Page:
rat atop cage peers down at camera
Your rats deserve an enriched, interactive home. Brandi Saxton of It’s A Rat’s World

I love spoiling my rats and have spent almost three decades pampering mine like royalty. But there is one area where I feel like I haven’t gone above and beyond enough — their cage.

Don’t get me wrong, my rats’ cage is huge. It’s also fully stocked with all the essentials. It’s well-ventilated, kept clean, and provides a safe environment. But would it win an award for the coolest-looking rat cage? Probably not.

I’m a creative person; my second day job is as an artist. Yet when it comes to decorating the rats’ cage, it’s like I hit a wall. I didn’t realize just how much I lacked in this area though, until I started seeing photos and videos online of other people’s cages and rat cage ideas.

Determine Your Cage Goals

view of accessories in a rat cage before makeover
My rat cage setup before the makeover. Brandi Saxton of It’s A Rat’s World

Some people color coordinate rat accessories, liners, and hammocks so everything matches. I love the idea of having a totally color-coordinated cage, but that would mean replacing a large chunk of supplies that don’t actually need replacing … yet.

I’m really drawn to cages that double as an obstacle course and provide mental enrichment. So, if I buy anything new, I want it to have a purpose. To help me get started, I reached out to someone whose rat cage setups and rat cage ideas never cease to impress me.

Advice On Rat Cage Design

a rat cage and the play area in front of it after makeover to enhance enrichment
My rat cage and the play area in front of it after the makeover to enhance enrichment.Brandi Saxton of It’s A Rat’s World

Meet Emi of the Emiology YouTube channel! Emi has a bachelor’s degree in zoology and has been delighting rat owners with her entertaining and educational YouTube videos since 2015. She has already garnered 111,000 subscribers on her channel, along with over 20,000 followers on her emiologyofficial Instagram account. I have been following her for a long time on Instagram and am always wowed by the innovative ideas she has for keeping rats busy and moving around in their cage.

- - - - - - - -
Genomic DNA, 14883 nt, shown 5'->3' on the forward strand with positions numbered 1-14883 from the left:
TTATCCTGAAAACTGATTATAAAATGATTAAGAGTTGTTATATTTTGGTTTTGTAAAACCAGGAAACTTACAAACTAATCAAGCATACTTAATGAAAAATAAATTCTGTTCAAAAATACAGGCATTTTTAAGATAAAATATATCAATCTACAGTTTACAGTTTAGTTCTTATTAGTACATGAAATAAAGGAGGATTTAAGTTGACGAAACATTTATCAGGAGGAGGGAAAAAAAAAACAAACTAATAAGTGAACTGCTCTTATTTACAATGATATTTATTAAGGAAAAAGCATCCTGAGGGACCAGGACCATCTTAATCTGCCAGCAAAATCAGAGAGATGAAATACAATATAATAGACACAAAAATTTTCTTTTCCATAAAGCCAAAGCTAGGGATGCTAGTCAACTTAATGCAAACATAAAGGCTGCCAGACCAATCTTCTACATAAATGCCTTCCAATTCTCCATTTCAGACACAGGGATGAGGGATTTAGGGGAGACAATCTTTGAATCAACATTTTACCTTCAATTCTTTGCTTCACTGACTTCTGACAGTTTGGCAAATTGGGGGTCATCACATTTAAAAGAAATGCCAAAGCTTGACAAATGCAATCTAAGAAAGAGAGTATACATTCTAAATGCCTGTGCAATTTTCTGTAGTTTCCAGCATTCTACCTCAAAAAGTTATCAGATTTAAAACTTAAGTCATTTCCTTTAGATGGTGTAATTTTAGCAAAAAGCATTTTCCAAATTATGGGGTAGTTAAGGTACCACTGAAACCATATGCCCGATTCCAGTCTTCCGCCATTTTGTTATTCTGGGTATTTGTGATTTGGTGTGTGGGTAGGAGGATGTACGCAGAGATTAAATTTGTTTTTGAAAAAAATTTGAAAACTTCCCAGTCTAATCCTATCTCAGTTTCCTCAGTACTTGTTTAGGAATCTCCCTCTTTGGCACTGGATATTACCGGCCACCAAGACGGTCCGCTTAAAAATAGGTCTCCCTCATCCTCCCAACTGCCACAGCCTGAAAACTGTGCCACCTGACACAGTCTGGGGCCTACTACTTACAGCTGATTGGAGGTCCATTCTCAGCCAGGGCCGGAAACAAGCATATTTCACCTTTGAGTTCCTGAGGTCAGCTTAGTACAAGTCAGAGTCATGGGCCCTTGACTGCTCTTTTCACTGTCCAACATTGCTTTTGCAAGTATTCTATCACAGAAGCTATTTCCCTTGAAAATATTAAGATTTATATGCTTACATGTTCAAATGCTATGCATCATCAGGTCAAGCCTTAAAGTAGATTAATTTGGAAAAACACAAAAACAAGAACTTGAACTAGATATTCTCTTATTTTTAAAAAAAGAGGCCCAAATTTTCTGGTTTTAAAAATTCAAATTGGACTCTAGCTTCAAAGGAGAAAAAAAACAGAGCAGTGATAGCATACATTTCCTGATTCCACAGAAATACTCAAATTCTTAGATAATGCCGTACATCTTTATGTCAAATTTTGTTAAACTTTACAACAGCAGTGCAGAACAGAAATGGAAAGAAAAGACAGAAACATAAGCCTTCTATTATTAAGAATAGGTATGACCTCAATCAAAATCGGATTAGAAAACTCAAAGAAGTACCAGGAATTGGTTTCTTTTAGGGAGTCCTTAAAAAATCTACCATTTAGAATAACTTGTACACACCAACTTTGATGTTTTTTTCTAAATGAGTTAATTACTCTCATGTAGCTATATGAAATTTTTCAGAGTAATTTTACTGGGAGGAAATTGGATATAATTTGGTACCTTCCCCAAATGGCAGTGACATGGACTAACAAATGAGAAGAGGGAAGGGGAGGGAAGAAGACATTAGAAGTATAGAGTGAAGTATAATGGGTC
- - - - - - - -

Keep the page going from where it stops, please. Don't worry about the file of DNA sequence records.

Emi was kind enough to do a virtual cage consult of sorts for this article. I sent her photos and explained that my DCN (Double Critter Nation) cage was set up to separate my two groups of rats: the Seniors and the Young Boys. They can’t share the rat play area at the same time, so I want to make their sections of the cage more entertaining for them. Although I can’t keep up with or immediately implement something as elaborate as she has for her own rats, I asked what rat cage ideas I should start with.

Make The Rat Cage Interactive

rat peering out from dig box full of paper bedding
Emi suggested adding deeper bedding or dig boxes to the cage. Brandi Saxton of It’s A Rat’s World

Why is it important to provide activity for your rats? Emi sums it up perfectly, “Rats are highly intelligent animals, and the majority of their day and life is spent in the cage, so it needs to be an interactive environment. They’re also a crepuscular species, so some of their waking hours will either be when you’re asleep or not home, and making sure they have plenty of things to keep them occupied to prevent any unwanted behaviours is important.”

Emi says that what her rats love the most are anything they can “mess up” and “shred to pieces” or eat. For this reason, her first suggestion for my younger boys was to either create a deeper base in the main section of their cage or use a large tub and fill it with a deep layer of an absorbent, rat-safe bedding. With that done, scatter some of their food across the deep bedding. Or provide an area with a digging box using a coconut fiber substrate or a shredded paper bedding. This encourages digging and foraging behaviors which, she says, keeps her rats busy for hours.

Introduce Digging Boxes

a rat in a planted dig box full of coconut substrate and plants
I also added a planted dig box, and my rats loved it! Brandi Saxton of It’s A Rat’s World

Due to time and money, I opted to start with a smaller storage bin first and then maybe graduate to a deeper base that my husband can custom build later. I had actually already filled the entire bottom of a DCN with two huge digging boxes for my rescue pack rat, Brisby. She literally spends hours in them daily and recently relocated her midden/nest to one.

I chose a dust-free, shredded paper for the bin, which the boys seem to love rummaging through. I’m going to need to find a cheaper option if I want to keep this as part of their cage. This paper costs too much to change out regularly.